Like several Canadian law firms, Stikeman Elliott LLP holds a variety of seminars on mining law during the PDAC convention.
Stikeman’s collection of rapid-fire, “7-minute mining” seminars on Monday morning included a brief presentation on the status of flow-through shares.
A company ordinarily writes off its own business expenses. Junior exploration companies are risky ventures that are likely years away from making enough money to incur corporate income tax liabilities. Flow through shares allow companies to “renounce” their business expenses to investors, who can then claim their share of those expenses as credits on their personal income taxes. You can debate their merit from an investor prospective, but they have raised hundreds of millions for Canadian exploration companies.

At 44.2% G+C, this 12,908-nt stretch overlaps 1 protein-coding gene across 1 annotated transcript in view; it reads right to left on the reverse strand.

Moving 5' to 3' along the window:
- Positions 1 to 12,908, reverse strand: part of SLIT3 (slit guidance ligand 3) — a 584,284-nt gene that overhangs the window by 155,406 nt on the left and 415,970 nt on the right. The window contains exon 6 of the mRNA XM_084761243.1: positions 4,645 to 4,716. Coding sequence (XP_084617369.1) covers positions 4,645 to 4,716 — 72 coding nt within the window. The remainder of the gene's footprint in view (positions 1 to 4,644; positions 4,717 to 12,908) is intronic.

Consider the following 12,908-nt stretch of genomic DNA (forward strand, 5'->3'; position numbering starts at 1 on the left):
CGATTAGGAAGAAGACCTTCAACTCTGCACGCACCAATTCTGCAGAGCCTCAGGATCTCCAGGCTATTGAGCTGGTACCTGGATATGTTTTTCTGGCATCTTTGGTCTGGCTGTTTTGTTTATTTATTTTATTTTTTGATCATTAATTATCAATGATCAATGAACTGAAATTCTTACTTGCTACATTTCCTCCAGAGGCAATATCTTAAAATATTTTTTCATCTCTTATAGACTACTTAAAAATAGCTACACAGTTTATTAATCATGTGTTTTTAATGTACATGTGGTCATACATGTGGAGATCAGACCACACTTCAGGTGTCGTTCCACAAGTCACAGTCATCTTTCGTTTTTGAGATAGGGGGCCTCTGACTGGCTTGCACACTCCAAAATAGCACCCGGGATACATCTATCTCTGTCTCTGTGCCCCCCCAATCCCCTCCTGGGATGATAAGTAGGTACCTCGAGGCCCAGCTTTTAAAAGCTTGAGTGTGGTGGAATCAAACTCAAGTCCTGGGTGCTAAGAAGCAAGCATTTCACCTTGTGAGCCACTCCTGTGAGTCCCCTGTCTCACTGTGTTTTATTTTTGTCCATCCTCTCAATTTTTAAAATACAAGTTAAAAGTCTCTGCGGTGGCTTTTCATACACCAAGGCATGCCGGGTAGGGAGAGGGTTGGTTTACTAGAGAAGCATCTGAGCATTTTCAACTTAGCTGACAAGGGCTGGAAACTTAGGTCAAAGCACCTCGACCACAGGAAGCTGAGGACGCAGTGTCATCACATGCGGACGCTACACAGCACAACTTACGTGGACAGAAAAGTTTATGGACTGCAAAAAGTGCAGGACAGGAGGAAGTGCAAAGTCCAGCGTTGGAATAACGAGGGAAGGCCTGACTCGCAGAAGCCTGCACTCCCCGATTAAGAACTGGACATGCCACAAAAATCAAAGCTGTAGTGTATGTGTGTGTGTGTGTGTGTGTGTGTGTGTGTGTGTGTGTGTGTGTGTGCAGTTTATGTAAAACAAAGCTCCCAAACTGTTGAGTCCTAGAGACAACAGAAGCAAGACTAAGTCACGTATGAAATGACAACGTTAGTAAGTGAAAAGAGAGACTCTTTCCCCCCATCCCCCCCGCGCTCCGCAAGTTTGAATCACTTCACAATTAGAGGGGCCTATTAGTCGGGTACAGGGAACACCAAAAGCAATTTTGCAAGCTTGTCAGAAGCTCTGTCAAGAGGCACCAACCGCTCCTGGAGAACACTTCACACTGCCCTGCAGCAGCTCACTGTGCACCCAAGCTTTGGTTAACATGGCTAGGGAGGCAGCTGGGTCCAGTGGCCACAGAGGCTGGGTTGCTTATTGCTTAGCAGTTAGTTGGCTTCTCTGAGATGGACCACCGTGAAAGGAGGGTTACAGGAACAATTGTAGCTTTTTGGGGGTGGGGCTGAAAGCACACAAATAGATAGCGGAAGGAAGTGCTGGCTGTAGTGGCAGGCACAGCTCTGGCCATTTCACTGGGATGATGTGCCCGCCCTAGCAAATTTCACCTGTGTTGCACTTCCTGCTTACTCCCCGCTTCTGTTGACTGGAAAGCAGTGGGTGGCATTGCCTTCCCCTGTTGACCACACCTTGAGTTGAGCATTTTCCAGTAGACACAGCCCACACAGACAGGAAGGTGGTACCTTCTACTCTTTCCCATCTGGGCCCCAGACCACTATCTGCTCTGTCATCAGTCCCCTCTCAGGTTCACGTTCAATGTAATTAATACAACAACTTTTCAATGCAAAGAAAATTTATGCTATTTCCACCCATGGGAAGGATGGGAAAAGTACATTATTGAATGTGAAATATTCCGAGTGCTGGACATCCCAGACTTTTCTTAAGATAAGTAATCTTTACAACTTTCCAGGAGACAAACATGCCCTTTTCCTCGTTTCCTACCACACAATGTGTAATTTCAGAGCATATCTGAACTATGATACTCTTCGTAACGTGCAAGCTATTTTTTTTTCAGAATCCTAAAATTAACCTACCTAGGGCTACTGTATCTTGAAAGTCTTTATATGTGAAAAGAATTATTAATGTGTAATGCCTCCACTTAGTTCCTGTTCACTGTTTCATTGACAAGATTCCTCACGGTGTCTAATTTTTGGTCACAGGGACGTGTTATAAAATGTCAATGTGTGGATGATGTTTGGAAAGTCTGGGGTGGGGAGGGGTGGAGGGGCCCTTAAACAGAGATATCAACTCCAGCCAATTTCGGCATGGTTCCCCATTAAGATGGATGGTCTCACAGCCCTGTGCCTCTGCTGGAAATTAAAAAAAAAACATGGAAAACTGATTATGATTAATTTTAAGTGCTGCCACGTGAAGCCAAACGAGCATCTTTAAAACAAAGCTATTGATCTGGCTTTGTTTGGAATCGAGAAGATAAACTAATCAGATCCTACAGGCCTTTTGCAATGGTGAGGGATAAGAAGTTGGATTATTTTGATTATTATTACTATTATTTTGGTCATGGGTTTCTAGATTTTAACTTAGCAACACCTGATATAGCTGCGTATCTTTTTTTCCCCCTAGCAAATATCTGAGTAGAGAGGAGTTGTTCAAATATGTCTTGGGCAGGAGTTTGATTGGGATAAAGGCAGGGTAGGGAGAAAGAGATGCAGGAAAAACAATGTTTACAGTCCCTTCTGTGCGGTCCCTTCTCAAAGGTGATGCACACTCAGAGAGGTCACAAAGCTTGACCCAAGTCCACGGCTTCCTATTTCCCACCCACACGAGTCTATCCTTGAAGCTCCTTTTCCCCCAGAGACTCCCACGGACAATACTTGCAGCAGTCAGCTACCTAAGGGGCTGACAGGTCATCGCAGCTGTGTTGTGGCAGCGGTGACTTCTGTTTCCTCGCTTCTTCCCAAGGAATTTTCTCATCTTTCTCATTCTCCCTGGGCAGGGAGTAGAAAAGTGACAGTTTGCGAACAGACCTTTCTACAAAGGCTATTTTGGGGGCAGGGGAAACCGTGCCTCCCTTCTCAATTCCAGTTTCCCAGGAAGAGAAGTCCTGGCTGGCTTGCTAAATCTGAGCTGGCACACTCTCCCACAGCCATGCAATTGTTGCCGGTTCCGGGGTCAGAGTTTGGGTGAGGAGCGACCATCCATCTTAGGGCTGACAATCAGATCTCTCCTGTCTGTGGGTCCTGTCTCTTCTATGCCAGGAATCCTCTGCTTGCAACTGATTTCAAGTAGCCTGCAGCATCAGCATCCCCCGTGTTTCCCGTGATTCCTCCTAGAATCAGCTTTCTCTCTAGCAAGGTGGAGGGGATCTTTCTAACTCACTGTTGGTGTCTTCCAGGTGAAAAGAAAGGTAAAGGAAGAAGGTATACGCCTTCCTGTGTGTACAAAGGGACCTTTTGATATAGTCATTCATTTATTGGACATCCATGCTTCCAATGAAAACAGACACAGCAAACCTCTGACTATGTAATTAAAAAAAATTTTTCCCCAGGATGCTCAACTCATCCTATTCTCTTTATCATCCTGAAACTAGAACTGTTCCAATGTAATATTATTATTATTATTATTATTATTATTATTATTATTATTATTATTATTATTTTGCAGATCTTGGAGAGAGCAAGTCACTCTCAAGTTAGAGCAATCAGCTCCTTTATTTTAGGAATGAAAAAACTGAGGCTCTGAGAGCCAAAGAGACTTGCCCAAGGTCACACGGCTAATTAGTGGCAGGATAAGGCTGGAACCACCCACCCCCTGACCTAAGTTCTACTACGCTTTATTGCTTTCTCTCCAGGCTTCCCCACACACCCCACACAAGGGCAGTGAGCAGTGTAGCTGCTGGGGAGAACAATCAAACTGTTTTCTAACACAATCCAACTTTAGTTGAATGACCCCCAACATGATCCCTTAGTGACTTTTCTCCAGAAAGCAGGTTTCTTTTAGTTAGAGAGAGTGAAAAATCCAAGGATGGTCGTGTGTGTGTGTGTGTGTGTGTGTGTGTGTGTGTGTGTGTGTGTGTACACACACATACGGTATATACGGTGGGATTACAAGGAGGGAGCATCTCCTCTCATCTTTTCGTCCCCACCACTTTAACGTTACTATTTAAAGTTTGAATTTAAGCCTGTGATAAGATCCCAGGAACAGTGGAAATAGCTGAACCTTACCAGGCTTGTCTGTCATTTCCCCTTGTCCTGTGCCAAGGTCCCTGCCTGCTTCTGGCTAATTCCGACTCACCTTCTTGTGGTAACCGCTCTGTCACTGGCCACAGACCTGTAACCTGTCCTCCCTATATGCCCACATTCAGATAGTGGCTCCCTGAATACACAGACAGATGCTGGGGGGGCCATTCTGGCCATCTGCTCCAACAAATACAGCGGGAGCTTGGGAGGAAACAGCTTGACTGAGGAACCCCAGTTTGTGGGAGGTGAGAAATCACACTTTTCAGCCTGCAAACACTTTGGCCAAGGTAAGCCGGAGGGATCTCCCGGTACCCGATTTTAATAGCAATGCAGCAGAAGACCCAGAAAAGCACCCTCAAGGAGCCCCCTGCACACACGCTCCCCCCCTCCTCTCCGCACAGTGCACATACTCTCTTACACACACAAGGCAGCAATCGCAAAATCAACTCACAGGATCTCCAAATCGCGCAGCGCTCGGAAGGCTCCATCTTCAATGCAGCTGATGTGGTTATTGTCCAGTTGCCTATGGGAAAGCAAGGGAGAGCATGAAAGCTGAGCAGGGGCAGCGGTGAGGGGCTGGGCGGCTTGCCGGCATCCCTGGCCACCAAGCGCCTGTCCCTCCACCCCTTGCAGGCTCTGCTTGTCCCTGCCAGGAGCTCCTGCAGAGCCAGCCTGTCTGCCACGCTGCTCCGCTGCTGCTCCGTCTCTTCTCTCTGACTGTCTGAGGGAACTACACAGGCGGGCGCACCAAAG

Canada’s new Liberal federal government has pledged to reduce subsidies available to the fossil fuel sector. The phase out will likely begin in the fiscal year ending 2018. While the new federal government has indicated that it will continue to allow flow-through shares in the mining industry, it’s not yet clear how the new government’s policies will work in practice. We’ll get a first look when the new federal government unveils its first budget on March 22.
In the interim, Stikeman lawyers recommend that any company contemplating a flow-through share offering do so as soon as possible, just in case the rules change.